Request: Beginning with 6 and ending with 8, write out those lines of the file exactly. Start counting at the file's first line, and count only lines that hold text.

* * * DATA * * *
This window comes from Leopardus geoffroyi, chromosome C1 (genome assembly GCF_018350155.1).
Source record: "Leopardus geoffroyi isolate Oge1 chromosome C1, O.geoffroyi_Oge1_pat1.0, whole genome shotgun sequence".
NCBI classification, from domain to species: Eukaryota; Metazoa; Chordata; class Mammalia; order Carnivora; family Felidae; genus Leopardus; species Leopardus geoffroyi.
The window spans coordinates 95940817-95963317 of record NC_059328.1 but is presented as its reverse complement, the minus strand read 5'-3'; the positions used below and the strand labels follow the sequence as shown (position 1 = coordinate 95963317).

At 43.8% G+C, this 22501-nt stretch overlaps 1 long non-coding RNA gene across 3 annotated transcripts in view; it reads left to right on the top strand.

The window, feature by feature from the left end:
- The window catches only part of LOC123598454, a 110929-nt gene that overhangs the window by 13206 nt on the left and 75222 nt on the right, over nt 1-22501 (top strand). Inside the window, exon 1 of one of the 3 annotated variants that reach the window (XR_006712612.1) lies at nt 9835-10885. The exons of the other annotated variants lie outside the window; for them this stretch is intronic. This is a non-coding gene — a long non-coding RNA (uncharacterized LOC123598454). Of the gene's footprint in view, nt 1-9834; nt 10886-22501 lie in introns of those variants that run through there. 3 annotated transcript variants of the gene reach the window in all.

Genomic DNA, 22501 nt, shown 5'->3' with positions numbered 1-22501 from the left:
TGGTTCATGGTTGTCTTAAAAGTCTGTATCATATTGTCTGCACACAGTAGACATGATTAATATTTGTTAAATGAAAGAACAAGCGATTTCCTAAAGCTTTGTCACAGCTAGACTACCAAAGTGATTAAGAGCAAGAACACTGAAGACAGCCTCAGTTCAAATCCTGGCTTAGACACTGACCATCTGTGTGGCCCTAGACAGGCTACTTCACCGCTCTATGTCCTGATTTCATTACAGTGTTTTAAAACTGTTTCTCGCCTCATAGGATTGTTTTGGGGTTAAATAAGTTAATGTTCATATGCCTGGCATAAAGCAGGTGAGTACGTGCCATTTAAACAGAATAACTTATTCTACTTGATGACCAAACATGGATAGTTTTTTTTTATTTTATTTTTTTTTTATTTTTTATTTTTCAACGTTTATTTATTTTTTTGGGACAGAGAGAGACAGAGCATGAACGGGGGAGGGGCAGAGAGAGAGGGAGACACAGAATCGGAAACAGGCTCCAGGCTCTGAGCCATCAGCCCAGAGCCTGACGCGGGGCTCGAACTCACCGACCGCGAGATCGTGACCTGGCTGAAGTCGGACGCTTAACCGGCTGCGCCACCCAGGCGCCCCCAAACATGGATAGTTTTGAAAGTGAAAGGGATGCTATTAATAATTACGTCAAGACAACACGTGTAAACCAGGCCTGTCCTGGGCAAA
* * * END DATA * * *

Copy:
The window, feature by feature from the left end:
- The window catches only part of LOC123598454, a 110929-nt gene that overhangs the window by 13206 nt on the left and 75222 nt on the right, over nt 1-22501 (top strand). Inside the window, exon 1 of one of the 3 annotated variants that reach the window (XR_006712612.1) lies at nt 9835-10885. The exons of the other annotated variants lie outside the window; for them this stretch is intronic. This is a non-coding gene — a long non-coding RNA (uncharacterized LOC123598454). Of the gene's footprint in view, nt 1-9834; nt 10886-22501 lie in introns of those variants that run through there. 3 annotated transcript variants of the gene reach the window in all.

Genomic DNA, 22501 nt, shown 5'->3' with positions numbered 1-22501 from the left: